The guided-missile destroyer damaged in a fire in a Norfolk maintenance yard last year won’t rejoin the fleet until at least 2022, USNI News has learned.
USS Oscar Austin (DDG-79) will undergo repairs caused by the fire at least into the first quarter of 2022, according to an unclassified Navy maintenance summary reviewed by USNI News. The summary included a request from the Navy’s Mid-Atlantic Regional Maintenance Center for more time to repair the ship that suffered extensive damage from an accidental fire.
The repairs are needed to fix damage caused by a devastating electrical fire aboard Oscar Austin on Nov. 10., “caused by BAE hot-work,” according to a Navy fire investigation. Around 30 sailors from the ship and the nearby USS Cole (DDG-67) were needed to extinguish the fire, according to a Norfolk Fire Marshal’s incident report, obtained by USNI News.
BAE and the Navy halted the maintenance period, and Oscar Austin now requires significant repair work to make the ship ready for sea duty.
A BAE spokesman referred all questions about Oscar Austin to Naval Sea System Command.
Naval Sea Systems Command did not acknowledge the timeline when contacted by USNI News on Tuesday. However, it did issue its most complete summary of the damage to date suffered to by the ship in a Tuesday statement.
“There was significant fire and smoke damage as well as water damage from the fire-fighting efforts. Thirty-two spaces sustained some manner of damage including several Aegis components,” NAVSEA spokeswoman Colleen O’Rourke told USNI News. “Once the original work from the availability is complete, the ship will transit to Naval Station Norfolk to complete remaining restoration of affected equipment and spaces. Due to the complexity, availability and fabrication or refurbishment of the waveguides and cabinets, the restoration and testing schedule remains under review.”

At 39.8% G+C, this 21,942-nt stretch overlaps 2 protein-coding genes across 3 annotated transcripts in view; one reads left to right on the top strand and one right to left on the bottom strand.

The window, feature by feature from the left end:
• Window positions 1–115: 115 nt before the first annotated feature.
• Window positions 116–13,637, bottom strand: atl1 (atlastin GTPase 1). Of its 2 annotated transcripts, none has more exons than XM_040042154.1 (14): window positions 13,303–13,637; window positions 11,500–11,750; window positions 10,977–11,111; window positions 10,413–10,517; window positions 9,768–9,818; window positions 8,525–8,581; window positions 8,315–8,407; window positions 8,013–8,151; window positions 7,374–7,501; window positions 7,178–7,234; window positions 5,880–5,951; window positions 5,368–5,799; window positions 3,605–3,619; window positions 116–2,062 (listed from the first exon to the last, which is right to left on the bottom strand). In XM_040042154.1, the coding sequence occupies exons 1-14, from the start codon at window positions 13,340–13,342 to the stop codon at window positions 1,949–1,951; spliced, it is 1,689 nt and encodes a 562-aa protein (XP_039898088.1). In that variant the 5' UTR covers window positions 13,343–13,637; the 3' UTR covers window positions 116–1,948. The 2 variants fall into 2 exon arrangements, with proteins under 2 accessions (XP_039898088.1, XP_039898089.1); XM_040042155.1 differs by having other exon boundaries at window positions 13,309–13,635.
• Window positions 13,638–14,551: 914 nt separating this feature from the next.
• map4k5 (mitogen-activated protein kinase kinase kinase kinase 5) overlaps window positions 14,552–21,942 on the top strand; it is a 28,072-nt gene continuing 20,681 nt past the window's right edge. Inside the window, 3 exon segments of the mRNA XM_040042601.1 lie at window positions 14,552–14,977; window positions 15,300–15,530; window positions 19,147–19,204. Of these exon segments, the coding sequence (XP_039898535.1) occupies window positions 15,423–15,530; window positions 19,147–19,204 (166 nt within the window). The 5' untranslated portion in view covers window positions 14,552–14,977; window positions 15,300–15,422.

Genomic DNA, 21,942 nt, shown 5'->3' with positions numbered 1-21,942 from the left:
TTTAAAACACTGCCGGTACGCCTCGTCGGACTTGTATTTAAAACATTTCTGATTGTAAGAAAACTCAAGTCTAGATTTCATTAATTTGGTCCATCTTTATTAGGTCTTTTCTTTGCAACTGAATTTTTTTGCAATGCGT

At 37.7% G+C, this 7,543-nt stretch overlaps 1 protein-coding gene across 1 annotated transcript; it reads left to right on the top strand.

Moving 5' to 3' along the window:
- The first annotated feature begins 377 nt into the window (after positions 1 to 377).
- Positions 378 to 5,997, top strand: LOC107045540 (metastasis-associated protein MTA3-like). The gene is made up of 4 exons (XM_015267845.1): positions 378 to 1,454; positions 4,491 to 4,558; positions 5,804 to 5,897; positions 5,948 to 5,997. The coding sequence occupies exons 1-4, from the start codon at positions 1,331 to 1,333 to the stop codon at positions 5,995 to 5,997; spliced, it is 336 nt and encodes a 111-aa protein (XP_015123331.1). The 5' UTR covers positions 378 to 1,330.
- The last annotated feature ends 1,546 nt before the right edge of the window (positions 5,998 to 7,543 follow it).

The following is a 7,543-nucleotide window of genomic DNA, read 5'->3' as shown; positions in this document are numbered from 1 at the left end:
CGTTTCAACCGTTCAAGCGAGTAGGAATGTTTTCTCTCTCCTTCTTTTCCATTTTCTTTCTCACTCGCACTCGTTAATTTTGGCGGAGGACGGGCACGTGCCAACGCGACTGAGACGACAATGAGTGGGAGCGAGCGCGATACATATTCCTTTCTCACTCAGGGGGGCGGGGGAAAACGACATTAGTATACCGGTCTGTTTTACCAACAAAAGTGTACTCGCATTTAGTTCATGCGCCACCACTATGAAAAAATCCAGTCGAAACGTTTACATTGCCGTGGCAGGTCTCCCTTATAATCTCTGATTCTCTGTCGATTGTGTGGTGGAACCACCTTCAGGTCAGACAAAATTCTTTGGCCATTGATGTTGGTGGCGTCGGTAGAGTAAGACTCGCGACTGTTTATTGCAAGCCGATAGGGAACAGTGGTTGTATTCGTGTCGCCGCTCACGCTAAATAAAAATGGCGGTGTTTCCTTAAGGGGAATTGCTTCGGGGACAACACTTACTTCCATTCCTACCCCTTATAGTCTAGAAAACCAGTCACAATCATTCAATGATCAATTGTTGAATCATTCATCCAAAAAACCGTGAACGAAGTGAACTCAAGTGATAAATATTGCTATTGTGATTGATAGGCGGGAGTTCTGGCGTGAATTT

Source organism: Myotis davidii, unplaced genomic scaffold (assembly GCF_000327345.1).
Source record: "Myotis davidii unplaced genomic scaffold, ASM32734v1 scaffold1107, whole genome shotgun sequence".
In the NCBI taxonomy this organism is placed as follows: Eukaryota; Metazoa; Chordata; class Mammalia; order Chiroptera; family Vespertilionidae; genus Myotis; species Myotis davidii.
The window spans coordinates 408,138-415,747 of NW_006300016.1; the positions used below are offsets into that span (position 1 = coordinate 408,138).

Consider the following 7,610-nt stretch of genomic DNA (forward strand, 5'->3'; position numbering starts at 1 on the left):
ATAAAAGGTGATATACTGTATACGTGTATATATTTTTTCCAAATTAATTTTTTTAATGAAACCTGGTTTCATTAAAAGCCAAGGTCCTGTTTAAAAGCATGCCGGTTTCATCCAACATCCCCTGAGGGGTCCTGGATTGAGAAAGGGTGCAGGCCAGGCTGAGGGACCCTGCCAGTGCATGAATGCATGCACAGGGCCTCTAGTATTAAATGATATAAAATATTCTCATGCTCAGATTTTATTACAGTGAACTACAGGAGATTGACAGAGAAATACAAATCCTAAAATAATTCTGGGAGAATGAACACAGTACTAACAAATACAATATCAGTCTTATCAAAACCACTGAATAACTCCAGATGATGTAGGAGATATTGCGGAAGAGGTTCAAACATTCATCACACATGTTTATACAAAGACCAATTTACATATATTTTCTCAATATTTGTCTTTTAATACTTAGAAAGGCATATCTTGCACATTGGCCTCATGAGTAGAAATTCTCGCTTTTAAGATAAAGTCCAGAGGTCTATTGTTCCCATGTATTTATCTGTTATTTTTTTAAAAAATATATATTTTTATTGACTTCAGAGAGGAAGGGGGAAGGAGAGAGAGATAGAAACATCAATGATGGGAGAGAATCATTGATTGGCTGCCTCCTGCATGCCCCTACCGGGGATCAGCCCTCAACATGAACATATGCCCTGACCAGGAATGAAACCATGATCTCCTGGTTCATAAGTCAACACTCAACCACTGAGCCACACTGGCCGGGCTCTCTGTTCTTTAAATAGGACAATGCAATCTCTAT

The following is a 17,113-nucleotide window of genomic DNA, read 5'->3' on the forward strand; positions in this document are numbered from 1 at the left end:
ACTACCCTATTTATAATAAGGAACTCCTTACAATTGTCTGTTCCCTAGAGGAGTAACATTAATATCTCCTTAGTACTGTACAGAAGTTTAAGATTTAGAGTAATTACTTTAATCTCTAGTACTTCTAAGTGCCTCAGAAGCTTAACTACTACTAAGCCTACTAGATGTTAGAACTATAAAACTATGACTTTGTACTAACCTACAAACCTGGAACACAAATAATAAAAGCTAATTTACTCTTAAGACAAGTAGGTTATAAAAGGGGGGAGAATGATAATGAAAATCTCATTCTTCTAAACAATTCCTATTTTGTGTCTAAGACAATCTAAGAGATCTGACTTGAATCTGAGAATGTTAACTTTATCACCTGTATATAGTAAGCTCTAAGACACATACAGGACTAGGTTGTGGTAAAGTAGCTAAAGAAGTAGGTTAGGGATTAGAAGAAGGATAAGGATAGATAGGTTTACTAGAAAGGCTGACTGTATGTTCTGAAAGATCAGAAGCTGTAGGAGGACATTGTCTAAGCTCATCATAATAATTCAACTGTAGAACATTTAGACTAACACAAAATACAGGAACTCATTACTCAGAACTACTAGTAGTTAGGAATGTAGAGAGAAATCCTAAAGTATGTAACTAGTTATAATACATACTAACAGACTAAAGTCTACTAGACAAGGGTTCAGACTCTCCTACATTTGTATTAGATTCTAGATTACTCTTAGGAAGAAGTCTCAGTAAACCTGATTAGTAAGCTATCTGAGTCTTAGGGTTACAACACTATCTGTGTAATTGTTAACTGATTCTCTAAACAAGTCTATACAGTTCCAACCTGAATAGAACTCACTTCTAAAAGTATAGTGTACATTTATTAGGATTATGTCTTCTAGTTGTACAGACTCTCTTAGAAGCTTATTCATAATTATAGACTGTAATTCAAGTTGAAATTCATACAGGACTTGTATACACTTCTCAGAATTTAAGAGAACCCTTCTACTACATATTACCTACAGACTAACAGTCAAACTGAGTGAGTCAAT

The destroyer was set to receive an Aegis Baseline 9 upgrade that would allow the ship to conduct ballistic missile defense missions as well as perform traditional air warfare missions simultaneously.
The computer infrastructure for the Baseline 9 upgrade had not been installed when the fire occurred, but existing computer equipment required for the upgrade was severely damaged by either the fire or fire control efforts, Navy and defense contractor officials previously told USNI News.
Following the fire, NAVSEA said it has worked with the shipyard to improve its fire safety.
“Since the incident, the Navy worked with BAE to establish additional prevention and safety measures. Enhanced training was implemented for all BAE employees associated with hot work and fire watch. Permit Authorizing Individual training was also increased as were the number of hot work permit audits,” O’Rourke said. “Administratively, BAE implemented measures to ensure site turnover is conducted between shifts, work boundaries are clearly delineated and the BAE supervisors have properly communicated work scope.”